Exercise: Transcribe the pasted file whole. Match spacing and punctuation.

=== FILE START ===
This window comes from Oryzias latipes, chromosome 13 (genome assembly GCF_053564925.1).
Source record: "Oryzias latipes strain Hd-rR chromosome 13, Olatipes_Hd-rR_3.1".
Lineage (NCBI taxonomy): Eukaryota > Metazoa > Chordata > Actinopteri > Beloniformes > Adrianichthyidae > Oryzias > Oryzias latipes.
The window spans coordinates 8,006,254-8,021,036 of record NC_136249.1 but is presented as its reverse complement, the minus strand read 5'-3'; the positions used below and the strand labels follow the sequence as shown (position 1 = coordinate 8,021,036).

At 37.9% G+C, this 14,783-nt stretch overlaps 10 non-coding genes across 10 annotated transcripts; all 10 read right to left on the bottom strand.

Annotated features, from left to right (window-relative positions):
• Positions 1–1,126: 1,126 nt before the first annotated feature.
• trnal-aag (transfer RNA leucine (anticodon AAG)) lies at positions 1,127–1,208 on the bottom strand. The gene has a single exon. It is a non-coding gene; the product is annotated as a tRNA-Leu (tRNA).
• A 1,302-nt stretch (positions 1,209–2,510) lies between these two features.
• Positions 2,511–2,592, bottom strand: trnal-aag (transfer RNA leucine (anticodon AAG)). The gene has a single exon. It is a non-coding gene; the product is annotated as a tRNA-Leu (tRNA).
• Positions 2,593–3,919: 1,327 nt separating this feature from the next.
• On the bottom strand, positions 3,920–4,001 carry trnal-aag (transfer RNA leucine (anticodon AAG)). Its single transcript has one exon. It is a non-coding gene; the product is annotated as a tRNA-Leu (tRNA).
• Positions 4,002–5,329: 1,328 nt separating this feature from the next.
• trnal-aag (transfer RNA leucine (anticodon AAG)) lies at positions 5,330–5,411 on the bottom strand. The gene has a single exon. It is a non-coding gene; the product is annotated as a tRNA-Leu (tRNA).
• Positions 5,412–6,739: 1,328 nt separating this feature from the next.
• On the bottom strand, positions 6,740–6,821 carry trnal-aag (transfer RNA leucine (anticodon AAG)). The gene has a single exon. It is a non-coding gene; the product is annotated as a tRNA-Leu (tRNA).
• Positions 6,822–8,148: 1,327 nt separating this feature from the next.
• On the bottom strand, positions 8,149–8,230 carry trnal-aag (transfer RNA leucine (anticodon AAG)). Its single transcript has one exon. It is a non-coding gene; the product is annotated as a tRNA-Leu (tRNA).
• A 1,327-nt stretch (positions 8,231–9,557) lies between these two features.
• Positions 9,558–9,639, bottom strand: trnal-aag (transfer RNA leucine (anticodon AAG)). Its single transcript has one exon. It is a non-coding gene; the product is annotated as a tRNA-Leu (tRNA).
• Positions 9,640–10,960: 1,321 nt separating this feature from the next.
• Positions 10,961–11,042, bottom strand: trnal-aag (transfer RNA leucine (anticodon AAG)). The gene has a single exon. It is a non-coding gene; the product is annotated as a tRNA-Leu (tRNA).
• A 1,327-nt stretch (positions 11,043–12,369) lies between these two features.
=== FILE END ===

This window comes from Oryzias latipes, chromosome 13 (genome assembly GCF_053564925.1).
Source record: "Oryzias latipes strain Hd-rR chromosome 13, Olatipes_Hd-rR_3.1".
Lineage (NCBI taxonomy): Eukaryota > Metazoa > Chordata > Actinopteri > Beloniformes > Adrianichthyidae > Oryzias > Oryzias latipes.
The window spans coordinates 8,006,254-8,021,036 of record NC_136249.1 but is presented as its reverse complement, the minus strand read 5'-3'; the positions used below and the strand labels follow the sequence as shown (position 1 = coordinate 8,021,036).

At 37.9% G+C, this 14,783-nt stretch overlaps 10 non-coding genes across 10 annotated transcripts; all 10 read right to left on the bottom strand.

Annotated features, from left to right (window-relative positions):
• Positions 1–1,126: 1,126 nt before the first annotated feature.
• trnal-aag (transfer RNA leucine (anticodon AAG)) lies at positions 1,127–1,208 on the bottom strand. The gene has a single exon. It is a non-coding gene; the product is annotated as a tRNA-Leu (tRNA).
• A 1,302-nt stretch (positions 1,209–2,510) lies between these two features.
• Positions 2,511–2,592, bottom strand: trnal-aag (transfer RNA leucine (anticodon AAG)). The gene has a single exon. It is a non-coding gene; the product is annotated as a tRNA-Leu (tRNA).
• Positions 2,593–3,919: 1,327 nt separating this feature from the next.
• On the bottom strand, positions 3,920–4,001 carry trnal-aag (transfer RNA leucine (anticodon AAG)). Its single transcript has one exon. It is a non-coding gene; the product is annotated as a tRNA-Leu (tRNA).
• Positions 4,002–5,329: 1,328 nt separating this feature from the next.
• trnal-aag (transfer RNA leucine (anticodon AAG)) lies at positions 5,330–5,411 on the bottom strand. The gene has a single exon. It is a non-coding gene; the product is annotated as a tRNA-Leu (tRNA).
• Positions 5,412–6,739: 1,328 nt separating this feature from the next.
• On the bottom strand, positions 6,740–6,821 carry trnal-aag (transfer RNA leucine (anticodon AAG)). The gene has a single exon. It is a non-coding gene; the product is annotated as a tRNA-Leu (tRNA).
• Positions 6,822–8,148: 1,327 nt separating this feature from the next.
• On the bottom strand, positions 8,149–8,230 carry trnal-aag (transfer RNA leucine (anticodon AAG)). Its single transcript has one exon. It is a non-coding gene; the product is annotated as a tRNA-Leu (tRNA).
• A 1,327-nt stretch (positions 8,231–9,557) lies between these two features.
• Positions 9,558–9,639, bottom strand: trnal-aag (transfer RNA leucine (anticodon AAG)). Its single transcript has one exon. It is a non-coding gene; the product is annotated as a tRNA-Leu (tRNA).
• Positions 9,640–10,960: 1,321 nt separating this feature from the next.
• Positions 10,961–11,042, bottom strand: trnal-aag (transfer RNA leucine (anticodon AAG)). The gene has a single exon. It is a non-coding gene; the product is annotated as a tRNA-Leu (tRNA).
• A 1,327-nt stretch (positions 11,043–12,369) lies between these two features.